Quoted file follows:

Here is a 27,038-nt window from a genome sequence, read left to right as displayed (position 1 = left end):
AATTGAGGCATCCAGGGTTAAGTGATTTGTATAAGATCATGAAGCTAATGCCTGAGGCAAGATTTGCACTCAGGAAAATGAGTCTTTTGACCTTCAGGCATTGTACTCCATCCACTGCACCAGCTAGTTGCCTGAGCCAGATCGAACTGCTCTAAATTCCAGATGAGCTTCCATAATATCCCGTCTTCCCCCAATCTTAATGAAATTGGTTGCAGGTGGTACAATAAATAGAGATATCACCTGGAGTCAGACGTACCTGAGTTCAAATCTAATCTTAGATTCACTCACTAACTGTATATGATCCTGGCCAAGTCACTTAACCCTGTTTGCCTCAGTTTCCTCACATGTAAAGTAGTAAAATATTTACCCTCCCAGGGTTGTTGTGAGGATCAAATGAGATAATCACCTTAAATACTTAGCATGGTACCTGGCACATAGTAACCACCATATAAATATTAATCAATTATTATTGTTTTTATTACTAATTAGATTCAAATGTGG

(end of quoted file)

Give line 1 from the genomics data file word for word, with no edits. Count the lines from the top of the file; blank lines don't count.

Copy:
Here is a 27,038-nt window from a genome sequence, read left to right as displayed (position 1 = left end):